David Booth, LW – 2nd Round, 53rd Overall
Status: NHL Player
NHL Games Played: 193

Booth was 19 years old going on 20 and halfway through a four-year NCAA stay, when he was taken by the Panthers. Playing in his home state for the MSU Spartans, Booth was an able, but not dominant offensive force.

After a brief stint in the AHL, he emerged as a prominent scorer for the Panthers, and easily their most fruitful selection in the 2004 draft. On teams that struggled for offense, Booth has grown into one of their most dependable point producers. This past season, Booth eclipsed 30 goals for the first time in his career, in only his second complete NHL season.

He has a combination of great speed and strength, and can finish around the net. Booth is a high character player who displays plenty of grit and wears his heart on his sleeve, leading on the ice and off it as well. Booth will likely be a cornerstone of the Panthers going forward.

Evan Schafer, D – 4th Round, 105th Overall
Status: NHL Bust
NHL Games Played: 0

Schafer was a defenseman who loved to get involved physically and utilize his size and strength. Otherwise, he was somewhat of a one-dimensional prospect, with little skill to speak of, sticking to what he did best. He was never expected to be a factor offensively.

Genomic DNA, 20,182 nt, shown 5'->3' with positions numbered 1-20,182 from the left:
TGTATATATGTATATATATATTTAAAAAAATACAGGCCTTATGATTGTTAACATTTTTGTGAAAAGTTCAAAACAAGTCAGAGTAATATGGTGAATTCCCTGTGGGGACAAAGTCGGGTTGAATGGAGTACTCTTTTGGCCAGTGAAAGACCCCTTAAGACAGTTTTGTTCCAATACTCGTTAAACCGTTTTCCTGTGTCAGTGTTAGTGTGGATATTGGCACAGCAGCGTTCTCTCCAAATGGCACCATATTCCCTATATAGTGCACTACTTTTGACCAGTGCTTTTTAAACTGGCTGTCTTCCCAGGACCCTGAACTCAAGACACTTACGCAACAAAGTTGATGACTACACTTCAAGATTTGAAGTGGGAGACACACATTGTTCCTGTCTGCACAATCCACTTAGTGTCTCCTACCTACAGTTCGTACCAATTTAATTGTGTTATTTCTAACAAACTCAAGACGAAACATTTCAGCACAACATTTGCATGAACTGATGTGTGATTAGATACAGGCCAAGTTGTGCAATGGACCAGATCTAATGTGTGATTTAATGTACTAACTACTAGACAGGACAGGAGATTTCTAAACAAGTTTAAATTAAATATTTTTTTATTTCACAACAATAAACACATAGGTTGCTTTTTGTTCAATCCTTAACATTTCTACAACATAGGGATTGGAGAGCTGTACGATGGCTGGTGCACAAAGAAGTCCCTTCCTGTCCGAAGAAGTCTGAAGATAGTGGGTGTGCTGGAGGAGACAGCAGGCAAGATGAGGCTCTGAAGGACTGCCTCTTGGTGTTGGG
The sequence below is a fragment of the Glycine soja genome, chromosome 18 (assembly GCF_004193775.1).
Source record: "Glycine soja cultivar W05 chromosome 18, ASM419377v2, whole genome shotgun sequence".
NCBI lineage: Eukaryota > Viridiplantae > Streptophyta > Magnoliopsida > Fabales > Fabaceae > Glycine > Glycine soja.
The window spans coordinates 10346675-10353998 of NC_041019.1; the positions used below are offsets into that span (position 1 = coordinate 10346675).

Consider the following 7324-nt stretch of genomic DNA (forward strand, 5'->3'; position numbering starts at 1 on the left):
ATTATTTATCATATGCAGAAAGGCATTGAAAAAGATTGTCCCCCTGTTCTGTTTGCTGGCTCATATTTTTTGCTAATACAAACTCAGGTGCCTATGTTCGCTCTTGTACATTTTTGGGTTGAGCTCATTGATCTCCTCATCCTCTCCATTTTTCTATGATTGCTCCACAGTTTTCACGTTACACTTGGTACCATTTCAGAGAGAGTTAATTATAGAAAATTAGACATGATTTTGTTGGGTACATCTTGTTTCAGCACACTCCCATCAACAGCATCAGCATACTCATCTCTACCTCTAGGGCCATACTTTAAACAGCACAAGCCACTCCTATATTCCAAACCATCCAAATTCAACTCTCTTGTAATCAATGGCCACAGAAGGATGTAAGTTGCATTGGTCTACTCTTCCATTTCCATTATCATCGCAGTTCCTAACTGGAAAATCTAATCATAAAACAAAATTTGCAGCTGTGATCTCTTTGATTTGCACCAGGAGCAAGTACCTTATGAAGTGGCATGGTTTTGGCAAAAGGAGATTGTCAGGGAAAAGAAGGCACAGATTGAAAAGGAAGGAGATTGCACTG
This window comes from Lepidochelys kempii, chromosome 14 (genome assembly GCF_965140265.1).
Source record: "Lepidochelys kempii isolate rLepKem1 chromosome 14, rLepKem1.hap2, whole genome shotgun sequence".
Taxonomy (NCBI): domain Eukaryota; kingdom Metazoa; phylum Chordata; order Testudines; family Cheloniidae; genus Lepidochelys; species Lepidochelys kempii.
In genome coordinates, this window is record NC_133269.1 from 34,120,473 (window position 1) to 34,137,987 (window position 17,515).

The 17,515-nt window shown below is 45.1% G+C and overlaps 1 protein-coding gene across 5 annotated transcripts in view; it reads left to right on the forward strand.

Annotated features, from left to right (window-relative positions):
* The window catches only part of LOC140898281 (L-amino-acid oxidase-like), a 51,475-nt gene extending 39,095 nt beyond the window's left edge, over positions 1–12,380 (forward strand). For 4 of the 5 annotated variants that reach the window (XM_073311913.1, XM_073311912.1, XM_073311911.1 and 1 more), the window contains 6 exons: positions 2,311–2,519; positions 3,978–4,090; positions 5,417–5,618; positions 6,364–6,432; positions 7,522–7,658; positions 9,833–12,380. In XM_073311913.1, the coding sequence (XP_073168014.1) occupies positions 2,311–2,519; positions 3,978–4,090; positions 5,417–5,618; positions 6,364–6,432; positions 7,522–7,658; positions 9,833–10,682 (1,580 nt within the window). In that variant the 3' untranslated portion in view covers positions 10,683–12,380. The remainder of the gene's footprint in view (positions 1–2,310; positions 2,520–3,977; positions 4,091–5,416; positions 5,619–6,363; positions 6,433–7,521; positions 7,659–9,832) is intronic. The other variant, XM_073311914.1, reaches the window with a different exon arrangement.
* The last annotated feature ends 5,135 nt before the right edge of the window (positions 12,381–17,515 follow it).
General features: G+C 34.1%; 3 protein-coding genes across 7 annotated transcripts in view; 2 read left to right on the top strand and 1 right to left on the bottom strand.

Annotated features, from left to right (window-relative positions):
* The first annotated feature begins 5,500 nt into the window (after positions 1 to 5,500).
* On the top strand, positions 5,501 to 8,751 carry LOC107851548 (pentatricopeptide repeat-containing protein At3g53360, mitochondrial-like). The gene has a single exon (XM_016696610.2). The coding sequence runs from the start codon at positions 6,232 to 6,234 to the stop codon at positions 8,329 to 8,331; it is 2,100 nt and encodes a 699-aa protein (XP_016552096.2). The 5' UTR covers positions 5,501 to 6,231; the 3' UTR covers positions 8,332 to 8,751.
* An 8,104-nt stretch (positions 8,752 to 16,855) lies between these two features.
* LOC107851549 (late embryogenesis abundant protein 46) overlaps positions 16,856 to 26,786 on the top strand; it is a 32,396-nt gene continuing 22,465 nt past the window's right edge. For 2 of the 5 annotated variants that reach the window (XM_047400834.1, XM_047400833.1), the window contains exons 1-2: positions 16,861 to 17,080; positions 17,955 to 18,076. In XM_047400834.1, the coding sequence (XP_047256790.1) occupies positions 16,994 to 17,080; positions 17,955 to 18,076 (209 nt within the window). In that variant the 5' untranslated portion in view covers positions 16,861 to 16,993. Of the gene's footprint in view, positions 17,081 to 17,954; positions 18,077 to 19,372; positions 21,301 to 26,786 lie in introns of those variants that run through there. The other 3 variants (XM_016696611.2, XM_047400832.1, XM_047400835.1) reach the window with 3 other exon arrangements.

As a member of the WHL’s Prince Albert Red Raiders, Schafer demonstrated his propensity for physical play. But for all his involvement in the rough stuff, he was never a consistently effective shut-down player. He was rarely matched up against opposing teams’ top players. Schafer struggled with discipline, piling on penalty minutes year after year.

An underwhelming junior career which was concluded with an overage year with the Red Raiders, saw Schafer go from the WHL to the CIS. It was then that Schafer’s NHL fate was likely sealed. He moved to his native province, and enrolled at the University of Saskatchewan, where he has remained since.

Bret Nasby, D – 5th Round, 152nd Overall
Status: Bust
NHL Games Played: 0

Standing 6’3 tall, Nasby was drafted with good size and good reach at his disposal. The Oshawa General was also able to hold his own on the offense. Nasby had the upside of a two-way defenseman. In lieu of an overage year in the OHL, he signed an entry-level contract with the Panthers. He made a somewhat unexpected move to the ECHL for the 2006-07 season, playing in 31 games for the Florida Everblades.